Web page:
IN THE STUDIO: Rustic settle in.
Yes, Rustic Overtones are back. As all us media-types in town are trumpeting, Portland’s biggest-ever band have begun playing and recording together again, in preparation for a new album to be released with a pair of reunion shows July 28 and 29 at Asylum. That will be their first public appearance since a ginormous goodbye show that half of Portland claims to have seen at a sold-out State Theatre, May 11, 2002.
This is, indeed, a big deal.
Driving up to the Halo, the Westbrook studio where the band are recording five new tracks with Jon Wyman, I’m a little bit disarmed to see the band enjoying the late 7 pm light and playing a passionate game of four-square. I even play, though I never make the fourth square. It’s an animated game, with Spencer Albee, Ryan Zoidis, Jason Ward, Jon Roods, Tony McNaboe, and Headstart!’s Kevin Kennie trading drop shots, forehands (no slams allowed), and polite applause for nice gets.
Walking away from the game to listen in on Dave Gutter laying down an arpeggio guitar part for “Troublesome,” McNaboe says to me, completely earnestly, that the band’s traditional game is a good tonic. It’s gentlemanly and it makes sure the band treat each other with respect. McNaboe bears much responsibility for bringing the seven of them back together again and he can be forgiven if sometimes he seems as happy as a 12-year-old who just found out his parents aren’t getting divorced after all.
In the Halo, which I think refers more to the angel headgear than the Xbox sensation, Wyman is coaxing Gutter through the chorus, which switches to half-time with single-notes, and emerges through chugging chords before finishing with a bright, mocking lick.
“It’s a strange transition,” Wyman allows. Jet-black hair curling at his chin line, Gutter doesn’t let on that there’s any pressure as the game filters into the studio. He shuts the room out with closed eyes and a bobbing head and nails it. Albee wanders in last, beer in hand.
“That guitar’s sounding great,” he says. Albee seems intent on keeping things light and positive: fashioning an “outfit” from a Whole Foods plastic bag at one point. There is a spectrum to view here, from the no-worries antics of the band’s one-time communal house in Gray to the current-day realities of Zoidis and Dave Noyes having to leave around 9 to play a gig at Brian Boru.
“Gotta pay the bills,” Zoidis says simply, when the room complains. The quiet, sparsely bearded Noyes on his way out looks more than a little like Daniel Day-Lewis in Gangs of New York, but in a good way.
Also at this end of the spectrum is Gutter, who has a nine-month-old daughter now and is here to work. The three hours I’m there, actually, Gutter is the only one who records anything. After doing the guitar part for “Troublesome,” Wyman loads Albee’s keyboard part for “Light at the End,” like a pump-organ bridge to “Lucy in the Sky with Diamonds,” via USB drive from laptop to hard drive. The room is a good commercial for Apple, actually, with the art of recording turned into a film in fast-forward, new takes and parts taking a tenth of the time they once would have required.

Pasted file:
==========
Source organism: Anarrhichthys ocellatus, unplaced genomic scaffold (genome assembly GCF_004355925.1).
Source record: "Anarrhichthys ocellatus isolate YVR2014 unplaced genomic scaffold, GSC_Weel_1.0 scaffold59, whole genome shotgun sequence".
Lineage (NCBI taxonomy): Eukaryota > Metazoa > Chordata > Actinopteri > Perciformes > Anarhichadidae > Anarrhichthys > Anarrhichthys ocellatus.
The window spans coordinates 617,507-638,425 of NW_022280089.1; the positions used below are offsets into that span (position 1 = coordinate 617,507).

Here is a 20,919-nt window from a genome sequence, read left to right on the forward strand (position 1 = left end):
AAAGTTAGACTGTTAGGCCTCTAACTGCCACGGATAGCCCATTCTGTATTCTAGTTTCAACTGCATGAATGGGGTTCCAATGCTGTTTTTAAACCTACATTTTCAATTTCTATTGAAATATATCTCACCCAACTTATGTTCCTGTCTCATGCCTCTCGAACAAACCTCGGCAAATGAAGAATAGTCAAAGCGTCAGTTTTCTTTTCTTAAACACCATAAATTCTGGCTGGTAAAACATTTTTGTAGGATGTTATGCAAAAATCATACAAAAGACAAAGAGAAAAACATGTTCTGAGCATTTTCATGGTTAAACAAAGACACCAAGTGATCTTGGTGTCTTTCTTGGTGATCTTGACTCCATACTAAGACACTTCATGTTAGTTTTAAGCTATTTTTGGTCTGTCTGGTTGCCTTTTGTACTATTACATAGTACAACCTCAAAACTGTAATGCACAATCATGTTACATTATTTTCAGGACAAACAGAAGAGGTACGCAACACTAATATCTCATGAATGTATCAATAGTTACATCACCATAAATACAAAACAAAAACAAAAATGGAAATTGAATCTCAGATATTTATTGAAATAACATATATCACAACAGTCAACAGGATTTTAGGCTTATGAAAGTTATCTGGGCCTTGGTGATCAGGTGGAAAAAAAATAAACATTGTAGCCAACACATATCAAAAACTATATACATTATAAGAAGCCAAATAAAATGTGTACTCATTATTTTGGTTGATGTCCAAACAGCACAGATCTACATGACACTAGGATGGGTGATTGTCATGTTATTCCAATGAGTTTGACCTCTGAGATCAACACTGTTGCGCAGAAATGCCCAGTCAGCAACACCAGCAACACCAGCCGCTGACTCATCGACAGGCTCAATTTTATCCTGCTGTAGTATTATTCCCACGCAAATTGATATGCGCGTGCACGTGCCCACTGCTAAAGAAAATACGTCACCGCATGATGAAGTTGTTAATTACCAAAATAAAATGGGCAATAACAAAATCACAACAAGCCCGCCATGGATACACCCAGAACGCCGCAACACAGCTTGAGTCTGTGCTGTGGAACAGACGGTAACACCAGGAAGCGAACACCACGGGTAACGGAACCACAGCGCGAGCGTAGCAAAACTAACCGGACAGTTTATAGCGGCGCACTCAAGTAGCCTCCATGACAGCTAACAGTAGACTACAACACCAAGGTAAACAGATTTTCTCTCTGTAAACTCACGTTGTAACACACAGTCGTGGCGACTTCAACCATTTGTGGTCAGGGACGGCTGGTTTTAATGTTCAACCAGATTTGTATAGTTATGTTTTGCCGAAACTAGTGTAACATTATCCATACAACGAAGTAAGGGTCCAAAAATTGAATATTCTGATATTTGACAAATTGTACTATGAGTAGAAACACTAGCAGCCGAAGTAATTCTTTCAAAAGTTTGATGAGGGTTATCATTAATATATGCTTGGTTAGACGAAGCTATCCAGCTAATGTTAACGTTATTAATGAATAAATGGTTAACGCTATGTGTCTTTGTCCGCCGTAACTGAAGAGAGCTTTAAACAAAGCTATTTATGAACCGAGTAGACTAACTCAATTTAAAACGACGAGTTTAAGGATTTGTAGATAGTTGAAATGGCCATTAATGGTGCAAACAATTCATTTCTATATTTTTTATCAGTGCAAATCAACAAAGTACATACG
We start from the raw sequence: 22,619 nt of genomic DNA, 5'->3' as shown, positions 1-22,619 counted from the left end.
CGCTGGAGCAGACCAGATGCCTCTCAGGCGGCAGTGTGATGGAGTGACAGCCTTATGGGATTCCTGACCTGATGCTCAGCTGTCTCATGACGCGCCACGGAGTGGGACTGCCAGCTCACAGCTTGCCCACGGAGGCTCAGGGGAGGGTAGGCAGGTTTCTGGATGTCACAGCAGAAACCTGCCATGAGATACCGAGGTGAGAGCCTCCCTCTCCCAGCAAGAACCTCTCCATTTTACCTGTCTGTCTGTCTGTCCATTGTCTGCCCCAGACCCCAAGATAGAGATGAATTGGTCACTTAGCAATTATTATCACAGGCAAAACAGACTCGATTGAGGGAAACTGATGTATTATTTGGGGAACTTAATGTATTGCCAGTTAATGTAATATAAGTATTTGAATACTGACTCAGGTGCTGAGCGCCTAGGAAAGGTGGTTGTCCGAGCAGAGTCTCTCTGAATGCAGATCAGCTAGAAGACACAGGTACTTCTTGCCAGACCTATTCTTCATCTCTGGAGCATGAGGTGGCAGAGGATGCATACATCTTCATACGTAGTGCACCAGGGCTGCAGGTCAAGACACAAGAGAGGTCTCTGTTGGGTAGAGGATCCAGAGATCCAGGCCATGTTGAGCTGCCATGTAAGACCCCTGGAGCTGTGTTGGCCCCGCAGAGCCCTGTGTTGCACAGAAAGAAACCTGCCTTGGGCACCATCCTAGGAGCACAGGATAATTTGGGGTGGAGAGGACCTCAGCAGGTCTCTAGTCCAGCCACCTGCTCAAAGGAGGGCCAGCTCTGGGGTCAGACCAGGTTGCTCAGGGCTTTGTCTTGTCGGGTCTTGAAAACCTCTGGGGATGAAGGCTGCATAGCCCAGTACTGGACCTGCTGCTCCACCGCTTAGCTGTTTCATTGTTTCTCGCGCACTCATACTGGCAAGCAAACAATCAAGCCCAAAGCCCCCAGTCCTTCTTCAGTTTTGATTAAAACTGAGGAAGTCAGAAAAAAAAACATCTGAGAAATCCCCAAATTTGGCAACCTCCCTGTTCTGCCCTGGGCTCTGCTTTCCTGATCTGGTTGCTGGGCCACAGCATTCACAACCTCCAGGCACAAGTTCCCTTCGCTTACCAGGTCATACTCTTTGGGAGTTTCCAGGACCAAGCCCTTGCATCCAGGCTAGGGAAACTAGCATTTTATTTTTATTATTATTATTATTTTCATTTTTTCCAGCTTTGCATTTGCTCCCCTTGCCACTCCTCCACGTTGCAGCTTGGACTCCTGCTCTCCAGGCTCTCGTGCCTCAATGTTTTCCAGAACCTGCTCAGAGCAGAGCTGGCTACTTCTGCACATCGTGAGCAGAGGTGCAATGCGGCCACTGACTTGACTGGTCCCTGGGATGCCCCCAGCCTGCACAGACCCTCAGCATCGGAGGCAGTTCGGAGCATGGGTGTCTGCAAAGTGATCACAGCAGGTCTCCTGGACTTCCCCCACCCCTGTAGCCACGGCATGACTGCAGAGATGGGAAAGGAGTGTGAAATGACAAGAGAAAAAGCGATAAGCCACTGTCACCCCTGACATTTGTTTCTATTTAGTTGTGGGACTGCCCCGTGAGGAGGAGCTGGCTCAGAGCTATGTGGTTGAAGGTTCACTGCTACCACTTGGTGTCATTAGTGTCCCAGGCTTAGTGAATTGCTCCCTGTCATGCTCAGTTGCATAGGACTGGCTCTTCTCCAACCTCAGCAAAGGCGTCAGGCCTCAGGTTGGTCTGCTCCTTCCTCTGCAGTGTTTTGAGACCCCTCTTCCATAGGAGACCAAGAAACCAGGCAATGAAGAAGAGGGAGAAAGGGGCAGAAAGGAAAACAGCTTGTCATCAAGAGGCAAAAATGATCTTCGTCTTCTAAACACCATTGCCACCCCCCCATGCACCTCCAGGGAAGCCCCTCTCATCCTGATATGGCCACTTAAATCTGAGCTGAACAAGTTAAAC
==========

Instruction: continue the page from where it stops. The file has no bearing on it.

By 10:30, Gutter has done all of his vocal parts for the slow-burning, funked-up “Black Leather Bag” and the Beach Boys-meet-311 “Troublesome,” including three parts on the bridge of the former that I watched the room create out of whole cloth.
Ward, now an elementary-school music teacher with a job that defines him, leans over and asks me asks if I’m familiar with late-career Billie Holiday. I say not really. “Her voice got raspy, but it was still totally on. Gutter’s like that now.” Ward’s right. Gutter’s resonant and powerful, but warmly rough around the edges. No one can make an inhale musical like Gutter.
At one point, he walks over to me during a smoke break with lyrics written out in Sharpie on an unlined piece of white paper and effortlessly sings the three verses of “Dear Mr. President,” about a young soldier in Iraq with a family back home. I tell him it’d make a great a capella piece. Who knows how it will end up.
The band plan to have recording done for these pieces, plus a new recording of old-time live favorite “Rock Like War,” by June 15, adding to that a bunch of never-heard stuff from the Longview Farm recordings that resulted in Viva Nueva!. They’re not sure yet what will be the single they hand-deliver to WCYY the next day. I’m not sure they’re sure yet what this reunion will eventually look like.
Their respective post-Rustic projects — As Fast As, Paranoid Social Club, Seekonk, el Grande, Lettuce, McNaboe’s solo work — are all worthy in their own rights. Does Rustic still equal or outweigh the sum of those parts? Are the old times Roods experiences as Albee wraps his head in a paper bag or cups a fart in his face likely to engender warm feelings for continuing the relationship? Will Ward’s principal let him take personal days for a brief tour of the Atlantic coast?
That all remains to be seen. For the summer of 2007, however, fans of a band who’ve shown me they remain one of contemporary rock’s few true originals can revel in the memories of 1997, when Granny Killam’s was the best club in town and Rustic Overtones were its best draw.
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